As far as the play style in the league goes, Brust describes it as much more quick-paced due to a major rule difference in FIBA play.

“With the 24-second shot clock, it’s a little bit faster,” Brust said in a FaceTime call. “You don’t have time to do long plays, you just call quick plays and if you don’t have anything, you either go into a ball screen or make a play. The rhythm of the game overall has just been something to get used to.”

Brust is not the only American college player on Pieno. Alex Oriakhi, the team’s starting center, won a championship with Connecticut in the 2010-’11 season and later made All-SEC after transferring to Missouri. Oriakhi’s Missouri teammate, Michael Dixon won Sixth Man of the Year awards in two different conferences and is now Pieno’s leader in points per game in LKL league play.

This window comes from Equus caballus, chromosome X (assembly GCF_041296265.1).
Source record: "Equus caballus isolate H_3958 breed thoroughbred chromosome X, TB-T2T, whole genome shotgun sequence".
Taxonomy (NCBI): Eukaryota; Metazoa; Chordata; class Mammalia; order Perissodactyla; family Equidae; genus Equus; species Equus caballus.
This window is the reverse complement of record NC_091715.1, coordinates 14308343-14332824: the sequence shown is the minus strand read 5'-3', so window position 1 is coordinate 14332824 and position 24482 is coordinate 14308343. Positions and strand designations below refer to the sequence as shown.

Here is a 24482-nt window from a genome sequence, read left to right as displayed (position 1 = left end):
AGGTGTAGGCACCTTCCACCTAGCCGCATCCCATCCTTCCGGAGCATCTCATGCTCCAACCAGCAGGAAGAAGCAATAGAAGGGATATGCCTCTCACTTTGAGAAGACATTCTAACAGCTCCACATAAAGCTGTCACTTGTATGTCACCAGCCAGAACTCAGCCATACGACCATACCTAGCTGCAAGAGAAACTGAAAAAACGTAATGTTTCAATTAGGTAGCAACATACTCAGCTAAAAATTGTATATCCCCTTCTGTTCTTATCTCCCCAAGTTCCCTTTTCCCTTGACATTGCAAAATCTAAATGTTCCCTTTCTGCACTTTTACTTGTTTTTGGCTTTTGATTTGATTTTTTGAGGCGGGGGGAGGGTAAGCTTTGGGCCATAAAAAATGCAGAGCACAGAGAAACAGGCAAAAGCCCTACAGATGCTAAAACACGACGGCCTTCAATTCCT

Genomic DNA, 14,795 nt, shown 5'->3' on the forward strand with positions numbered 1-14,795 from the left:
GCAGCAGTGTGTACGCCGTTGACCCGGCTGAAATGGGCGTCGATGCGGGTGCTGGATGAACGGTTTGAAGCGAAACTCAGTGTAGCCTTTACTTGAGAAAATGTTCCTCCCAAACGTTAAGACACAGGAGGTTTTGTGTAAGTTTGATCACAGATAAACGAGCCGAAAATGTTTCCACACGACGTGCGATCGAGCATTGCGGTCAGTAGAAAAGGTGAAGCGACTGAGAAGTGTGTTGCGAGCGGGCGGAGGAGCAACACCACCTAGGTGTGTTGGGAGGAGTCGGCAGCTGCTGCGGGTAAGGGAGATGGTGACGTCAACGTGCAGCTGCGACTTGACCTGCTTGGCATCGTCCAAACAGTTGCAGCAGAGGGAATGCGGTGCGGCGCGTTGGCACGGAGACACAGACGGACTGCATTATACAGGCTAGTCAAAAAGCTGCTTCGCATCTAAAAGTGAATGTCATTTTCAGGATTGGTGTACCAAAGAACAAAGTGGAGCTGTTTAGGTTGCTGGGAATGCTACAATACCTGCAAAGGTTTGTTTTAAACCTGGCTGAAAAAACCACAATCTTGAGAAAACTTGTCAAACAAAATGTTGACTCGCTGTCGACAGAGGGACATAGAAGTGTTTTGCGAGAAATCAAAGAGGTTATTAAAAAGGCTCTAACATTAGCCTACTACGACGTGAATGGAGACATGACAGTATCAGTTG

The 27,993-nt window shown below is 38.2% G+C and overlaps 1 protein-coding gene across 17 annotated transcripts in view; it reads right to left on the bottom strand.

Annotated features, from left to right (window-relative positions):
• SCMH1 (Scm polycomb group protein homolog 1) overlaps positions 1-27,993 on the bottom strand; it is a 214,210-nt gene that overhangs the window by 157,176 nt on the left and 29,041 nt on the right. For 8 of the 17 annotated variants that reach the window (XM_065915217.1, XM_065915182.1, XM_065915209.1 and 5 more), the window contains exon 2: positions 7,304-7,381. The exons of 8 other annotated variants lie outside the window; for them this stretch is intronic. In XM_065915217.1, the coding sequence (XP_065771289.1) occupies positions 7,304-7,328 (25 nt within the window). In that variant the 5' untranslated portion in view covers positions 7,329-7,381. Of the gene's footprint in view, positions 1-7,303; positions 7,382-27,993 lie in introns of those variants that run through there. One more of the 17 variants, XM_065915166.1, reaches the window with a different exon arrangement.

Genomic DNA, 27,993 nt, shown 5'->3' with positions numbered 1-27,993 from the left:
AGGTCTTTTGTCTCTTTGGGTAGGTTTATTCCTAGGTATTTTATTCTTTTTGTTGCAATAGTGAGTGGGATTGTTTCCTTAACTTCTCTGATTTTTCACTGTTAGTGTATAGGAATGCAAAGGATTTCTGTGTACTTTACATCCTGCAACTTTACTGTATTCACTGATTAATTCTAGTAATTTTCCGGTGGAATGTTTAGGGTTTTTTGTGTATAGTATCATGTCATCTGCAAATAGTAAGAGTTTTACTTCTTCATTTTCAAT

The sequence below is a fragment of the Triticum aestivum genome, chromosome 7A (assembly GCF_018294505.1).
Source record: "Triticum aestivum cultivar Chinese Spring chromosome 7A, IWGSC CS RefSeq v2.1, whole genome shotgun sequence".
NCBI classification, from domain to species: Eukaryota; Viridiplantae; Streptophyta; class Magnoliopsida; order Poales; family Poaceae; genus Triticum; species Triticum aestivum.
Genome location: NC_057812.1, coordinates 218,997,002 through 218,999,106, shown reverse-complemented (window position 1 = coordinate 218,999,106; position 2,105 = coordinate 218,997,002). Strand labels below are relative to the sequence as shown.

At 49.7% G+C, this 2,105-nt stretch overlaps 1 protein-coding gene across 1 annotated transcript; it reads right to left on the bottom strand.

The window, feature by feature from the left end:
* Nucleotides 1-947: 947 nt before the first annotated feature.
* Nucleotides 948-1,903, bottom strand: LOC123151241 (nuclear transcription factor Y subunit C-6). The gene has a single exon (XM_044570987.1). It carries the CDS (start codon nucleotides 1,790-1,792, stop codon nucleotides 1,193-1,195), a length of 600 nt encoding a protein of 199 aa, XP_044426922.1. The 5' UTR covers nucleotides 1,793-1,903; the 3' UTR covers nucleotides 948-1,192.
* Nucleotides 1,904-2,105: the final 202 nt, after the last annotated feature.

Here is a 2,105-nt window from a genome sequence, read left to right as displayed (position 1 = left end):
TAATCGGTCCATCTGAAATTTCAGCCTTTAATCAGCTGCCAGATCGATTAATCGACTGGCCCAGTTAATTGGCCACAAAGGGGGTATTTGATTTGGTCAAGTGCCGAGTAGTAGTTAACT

They and Brust came together as Americans in unfamiliar territory. Since they play in the smallest town to have a team in the LKL, they often drive to a nearby larger city that holds more Western amenities like movie theaters, KFC and Japanese restaurants. In Vilnius, the Lithuanian capital city, Brust also visits Billy Baron, an honorable-mention All American at Canisius he befriended over the summer.

Lithuanian food, known for potatoes, dumplings, pork, berries and mushrooms, is also apparently not too bad but still holds some mystery.

“I don’t even ask what the stuff is, because I have no idea, but it tastes good so I just keep eating it,” Brust said.

As far as crowds go, Brust actually describes a louder audience in the LKL than back in the Big Ten. What they lose in numbers they make up for in tighter-packed gyms and air horns. Lithuania is a country known for a deep focus on basketball, and their league frequently serves as evidence of this.